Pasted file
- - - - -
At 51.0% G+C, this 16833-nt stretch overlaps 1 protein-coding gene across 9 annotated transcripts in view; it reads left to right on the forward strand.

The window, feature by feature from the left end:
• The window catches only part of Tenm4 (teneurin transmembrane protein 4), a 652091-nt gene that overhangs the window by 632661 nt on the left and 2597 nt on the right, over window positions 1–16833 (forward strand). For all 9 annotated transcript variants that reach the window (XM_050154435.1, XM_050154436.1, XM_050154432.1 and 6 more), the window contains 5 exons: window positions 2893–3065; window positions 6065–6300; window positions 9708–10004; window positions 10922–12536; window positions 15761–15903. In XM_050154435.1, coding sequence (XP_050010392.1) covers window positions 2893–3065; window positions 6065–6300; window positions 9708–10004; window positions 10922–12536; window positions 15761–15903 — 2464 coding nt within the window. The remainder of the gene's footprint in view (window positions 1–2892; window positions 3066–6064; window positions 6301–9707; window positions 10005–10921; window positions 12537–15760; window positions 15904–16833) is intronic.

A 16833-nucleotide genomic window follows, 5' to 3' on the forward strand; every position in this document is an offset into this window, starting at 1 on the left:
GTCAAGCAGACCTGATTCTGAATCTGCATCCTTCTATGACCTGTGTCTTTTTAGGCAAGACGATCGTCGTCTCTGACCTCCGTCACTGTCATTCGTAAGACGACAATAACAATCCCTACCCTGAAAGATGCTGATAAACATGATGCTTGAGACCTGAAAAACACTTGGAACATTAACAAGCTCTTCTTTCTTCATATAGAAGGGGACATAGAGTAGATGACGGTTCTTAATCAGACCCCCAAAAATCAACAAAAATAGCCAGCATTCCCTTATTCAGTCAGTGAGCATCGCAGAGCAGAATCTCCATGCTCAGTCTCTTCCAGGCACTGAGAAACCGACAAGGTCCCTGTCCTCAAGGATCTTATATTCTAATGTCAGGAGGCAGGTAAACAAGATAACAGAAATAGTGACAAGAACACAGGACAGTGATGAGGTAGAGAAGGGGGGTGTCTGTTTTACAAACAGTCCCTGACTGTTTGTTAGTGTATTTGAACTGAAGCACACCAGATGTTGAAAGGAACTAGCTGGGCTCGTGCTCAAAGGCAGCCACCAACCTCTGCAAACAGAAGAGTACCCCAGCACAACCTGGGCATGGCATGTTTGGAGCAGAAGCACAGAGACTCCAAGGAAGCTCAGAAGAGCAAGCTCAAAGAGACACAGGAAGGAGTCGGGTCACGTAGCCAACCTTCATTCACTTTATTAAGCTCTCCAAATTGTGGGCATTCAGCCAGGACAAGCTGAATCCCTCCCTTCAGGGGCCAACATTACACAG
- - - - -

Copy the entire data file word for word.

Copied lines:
At 51.0% G+C, this 16833-nt stretch overlaps 1 protein-coding gene across 9 annotated transcripts in view; it reads left to right on the forward strand.

The window, feature by feature from the left end:
• The window catches only part of Tenm4 (teneurin transmembrane protein 4), a 652091-nt gene that overhangs the window by 632661 nt on the left and 2597 nt on the right, over window positions 1–16833 (forward strand). For all 9 annotated transcript variants that reach the window (XM_050154435.1, XM_050154436.1, XM_050154432.1 and 6 more), the window contains 5 exons: window positions 2893–3065; window positions 6065–6300; window positions 9708–10004; window positions 10922–12536; window positions 15761–15903. In XM_050154435.1, coding sequence (XP_050010392.1) covers window positions 2893–3065; window positions 6065–6300; window positions 9708–10004; window positions 10922–12536; window positions 15761–15903 — 2464 coding nt within the window. The remainder of the gene's footprint in view (window positions 1–2892; window positions 3066–6064; window positions 6301–9707; window positions 10005–10921; window positions 12537–15760; window positions 15904–16833) is intronic.

A 16833-nucleotide genomic window follows, 5' to 3' on the forward strand; every position in this document is an offset into this window, starting at 1 on the left:
GTCAAGCAGACCTGATTCTGAATCTGCATCCTTCTATGACCTGTGTCTTTTTAGGCAAGACGATCGTCGTCTCTGACCTCCGTCACTGTCATTCGTAAGACGACAATAACAATCCCTACCCTGAAAGATGCTGATAAACATGATGCTTGAGACCTGAAAAACACTTGGAACATTAACAAGCTCTTCTTTCTTCATATAGAAGGGGACATAGAGTAGATGACGGTTCTTAATCAGACCCCCAAAAATCAACAAAAATAGCCAGCATTCCCTTATTCAGTCAGTGAGCATCGCAGAGCAGAATCTCCATGCTCAGTCTCTTCCAGGCACTGAGAAACCGACAAGGTCCCTGTCCTCAAGGATCTTATATTCTAATGTCAGGAGGCAGGTAAACAAGATAACAGAAATAGTGACAAGAACACAGGACAGTGATGAGGTAGAGAAGGGGGGTGTCTGTTTTACAAACAGTCCCTGACTGTTTGTTAGTGTATTTGAACTGAAGCACACCAGATGTTGAAAGGAACTAGCTGGGCTCGTGCTCAAAGGCAGCCACCAACCTCTGCAAACAGAAGAGTACCCCAGCACAACCTGGGCATGGCATGTTTGGAGCAGAAGCACAGAGACTCCAAGGAAGCTCAGAAGAGCAAGCTCAAAGAGACACAGGAAGGAGTCGGGTCACGTAGCCAACCTTCATTCACTTTATTAAGCTCTCCAAATTGTGGGCATTCAGCCAGGACAAGCTGAATCCCTCCCTTCAGGGGCCAACATTACACAG